Formally dedicated at the end of March, the Business-Economics Building – the “BEB” – was touted by some as the largest business learning facility in the Southwest. The faculty initially requested a contemporary structure, both in appearance and design, but the University administration felt that some adherence to the Mediterranean Renaissance style found on the rest of the Forty Acres was preferable. While the building was definitely modern, its limestone, brick, and use of Spanish red tile still identified it as part of the campus.


Above: The main entrance to the BEB faced west, toward the Forty Acres.

The BEB was organized into three distinct components, each designed around specific functions. On the south end was a five-story, rectangular classroom building constructed 1968-class-in-beb-room-150around a central court from the second to fifth levels; the first level of the court was occupied by a 400-seat auditorium (photo at left). Functionally, the court provided a light well for the classrooms along the inside, but also boasted two fountains with reflecting pools, landscaping, and benches.

Along with the main auditorium, the first floor held four other theater-style classrooms for 100 to 150 students each. All were outfitted with modern sound and projection equipment, and some had mounted television monitors, a medium that had become popular less than a decade before.

beb-libraryElsewhere in the building were circular seminar rooms with tiered seating – the first on the campus – along with accounting, statistics, management, and marketing labs, study halls, interview practice rooms, and a 10,000 volume business library (right) with room for 270 students.  A series of large exhibit cases fronted with plate glass simulated store front windows to show off retail marketing class projects.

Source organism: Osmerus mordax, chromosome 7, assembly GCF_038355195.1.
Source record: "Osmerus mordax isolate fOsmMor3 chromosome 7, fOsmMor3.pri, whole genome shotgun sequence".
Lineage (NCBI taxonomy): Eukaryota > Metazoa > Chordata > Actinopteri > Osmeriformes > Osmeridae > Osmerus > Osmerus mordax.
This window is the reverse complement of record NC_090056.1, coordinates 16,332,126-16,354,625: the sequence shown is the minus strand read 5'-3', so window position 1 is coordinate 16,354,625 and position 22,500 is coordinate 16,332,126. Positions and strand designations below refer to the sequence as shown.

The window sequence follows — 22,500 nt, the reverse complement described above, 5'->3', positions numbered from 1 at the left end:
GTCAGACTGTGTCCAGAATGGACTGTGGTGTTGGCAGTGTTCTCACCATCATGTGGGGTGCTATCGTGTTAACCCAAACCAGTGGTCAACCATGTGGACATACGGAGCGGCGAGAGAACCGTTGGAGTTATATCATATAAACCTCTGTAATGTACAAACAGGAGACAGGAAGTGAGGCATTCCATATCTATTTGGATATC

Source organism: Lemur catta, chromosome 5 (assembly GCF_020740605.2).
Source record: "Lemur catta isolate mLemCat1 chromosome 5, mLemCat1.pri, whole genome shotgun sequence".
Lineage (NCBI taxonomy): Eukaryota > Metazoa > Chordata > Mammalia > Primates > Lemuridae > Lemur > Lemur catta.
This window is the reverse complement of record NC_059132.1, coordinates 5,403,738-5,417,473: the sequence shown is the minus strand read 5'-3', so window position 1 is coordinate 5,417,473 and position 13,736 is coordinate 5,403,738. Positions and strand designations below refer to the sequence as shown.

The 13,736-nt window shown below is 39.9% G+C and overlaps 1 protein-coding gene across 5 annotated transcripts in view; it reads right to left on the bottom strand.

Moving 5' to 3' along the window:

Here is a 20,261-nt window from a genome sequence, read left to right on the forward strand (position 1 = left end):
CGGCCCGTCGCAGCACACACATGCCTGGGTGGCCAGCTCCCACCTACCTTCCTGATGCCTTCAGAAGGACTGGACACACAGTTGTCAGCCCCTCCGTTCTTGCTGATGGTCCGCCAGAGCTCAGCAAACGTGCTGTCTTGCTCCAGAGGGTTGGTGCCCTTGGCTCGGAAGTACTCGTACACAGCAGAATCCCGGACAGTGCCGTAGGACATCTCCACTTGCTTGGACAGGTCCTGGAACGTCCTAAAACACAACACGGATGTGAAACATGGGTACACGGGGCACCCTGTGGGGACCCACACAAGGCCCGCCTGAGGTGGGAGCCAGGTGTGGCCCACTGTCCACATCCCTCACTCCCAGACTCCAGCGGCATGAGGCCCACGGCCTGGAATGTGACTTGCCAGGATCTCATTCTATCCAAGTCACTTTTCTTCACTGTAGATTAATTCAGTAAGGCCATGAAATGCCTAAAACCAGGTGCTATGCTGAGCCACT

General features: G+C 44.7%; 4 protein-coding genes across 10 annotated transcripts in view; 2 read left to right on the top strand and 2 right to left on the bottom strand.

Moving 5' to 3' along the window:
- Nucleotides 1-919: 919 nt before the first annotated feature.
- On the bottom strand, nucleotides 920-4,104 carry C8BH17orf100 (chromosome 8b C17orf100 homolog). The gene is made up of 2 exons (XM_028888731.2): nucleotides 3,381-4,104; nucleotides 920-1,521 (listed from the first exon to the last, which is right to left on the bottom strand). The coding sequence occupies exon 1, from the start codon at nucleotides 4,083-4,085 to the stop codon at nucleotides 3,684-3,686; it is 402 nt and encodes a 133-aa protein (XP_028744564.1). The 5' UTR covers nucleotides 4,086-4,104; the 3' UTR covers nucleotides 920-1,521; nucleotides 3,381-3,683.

Extensive use of mosaic tile was used as wainscoting along the hallways of the classroom building, with different geometric patterns – diamonds, stars, and cubes –  in blue, brown, and yellow hues on each floor.  A solar screen of  Spanish red tile in a quatrefoil design covered the outside windows along the top floor, and while the roof was flat, its broad eaves with coffered soffits were similar to those found elsewhere on campus.


The basement of the classroom building was reserved for student recreation, with lounges, games, student organization offices, and a myriad of vending machines (photo above) that served coffee, candy, ice cream, pastries, sandwiches, cold drinks, warm soups, and cigarettes. “It’s not that the soup and coffee served by electronic magic and a few well-placed nickels and quarters taste much different from a meal at home,” explained Anita Brewer from the Austin Statesman, “It’s just the nerve-wracking uncertainty of a machine trying to be smart.” When ordering coffee, “A cup appears first. Then the coffee starts filling the cup, and for an agonizing moment, you wonder if it will shut off in time and what you will do if it doesn’t.” Along with the vending curiosities, The Daily Texan took great interest in the new automatic bill-changer that “scans paper currency and issues coins when the proffered bill passes its critical-eye examination.”